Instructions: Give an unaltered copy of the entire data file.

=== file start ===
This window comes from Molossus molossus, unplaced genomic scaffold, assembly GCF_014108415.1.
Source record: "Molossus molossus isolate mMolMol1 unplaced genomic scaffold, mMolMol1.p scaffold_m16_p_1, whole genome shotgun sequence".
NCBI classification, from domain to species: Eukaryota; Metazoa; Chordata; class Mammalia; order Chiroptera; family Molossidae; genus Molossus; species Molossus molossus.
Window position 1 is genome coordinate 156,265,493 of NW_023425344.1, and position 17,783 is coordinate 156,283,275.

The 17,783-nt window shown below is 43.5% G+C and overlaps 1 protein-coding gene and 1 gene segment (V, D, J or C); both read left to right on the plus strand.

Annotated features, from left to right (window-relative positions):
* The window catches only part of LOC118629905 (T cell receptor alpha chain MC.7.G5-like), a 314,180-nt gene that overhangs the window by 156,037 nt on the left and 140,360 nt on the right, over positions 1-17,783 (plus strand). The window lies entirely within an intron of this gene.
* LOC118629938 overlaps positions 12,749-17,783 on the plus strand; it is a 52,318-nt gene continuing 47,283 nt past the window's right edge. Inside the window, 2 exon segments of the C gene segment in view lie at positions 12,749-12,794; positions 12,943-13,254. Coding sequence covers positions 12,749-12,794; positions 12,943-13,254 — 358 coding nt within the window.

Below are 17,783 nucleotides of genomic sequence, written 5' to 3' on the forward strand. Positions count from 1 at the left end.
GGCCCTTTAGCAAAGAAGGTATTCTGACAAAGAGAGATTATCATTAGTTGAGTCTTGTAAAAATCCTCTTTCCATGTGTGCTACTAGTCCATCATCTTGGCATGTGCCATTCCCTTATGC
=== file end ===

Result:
This window comes from Molossus molossus, unplaced genomic scaffold, assembly GCF_014108415.1.
Source record: "Molossus molossus isolate mMolMol1 unplaced genomic scaffold, mMolMol1.p scaffold_m16_p_1, whole genome shotgun sequence".
NCBI classification, from domain to species: Eukaryota; Metazoa; Chordata; class Mammalia; order Chiroptera; family Molossidae; genus Molossus; species Molossus molossus.
Window position 1 is genome coordinate 156,265,493 of NW_023425344.1, and position 17,783 is coordinate 156,283,275.

The 17,783-nt window shown below is 43.5% G+C and overlaps 1 protein-coding gene and 1 gene segment (V, D, J or C); both read left to right on the plus strand.

Annotated features, from left to right (window-relative positions):
* The window catches only part of LOC118629905 (T cell receptor alpha chain MC.7.G5-like), a 314,180-nt gene that overhangs the window by 156,037 nt on the left and 140,360 nt on the right, over positions 1-17,783 (plus strand). The window lies entirely within an intron of this gene.
* LOC118629938 overlaps positions 12,749-17,783 on the plus strand; it is a 52,318-nt gene continuing 47,283 nt past the window's right edge. Inside the window, 2 exon segments of the C gene segment in view lie at positions 12,749-12,794; positions 12,943-13,254. Coding sequence covers positions 12,749-12,794; positions 12,943-13,254 — 358 coding nt within the window.

Below are 17,783 nucleotides of genomic sequence, written 5' to 3' on the forward strand. Positions count from 1 at the left end.
GGCCCTTTAGCAAAGAAGGTATTCTGACAAAGAGAGATTATCATTAGTTGAGTCTTGTAAAAATCCTCTTTCCATGTGTGCTACTAGTCCATCATCTTGGCATGTGCCATTCCCTTATGC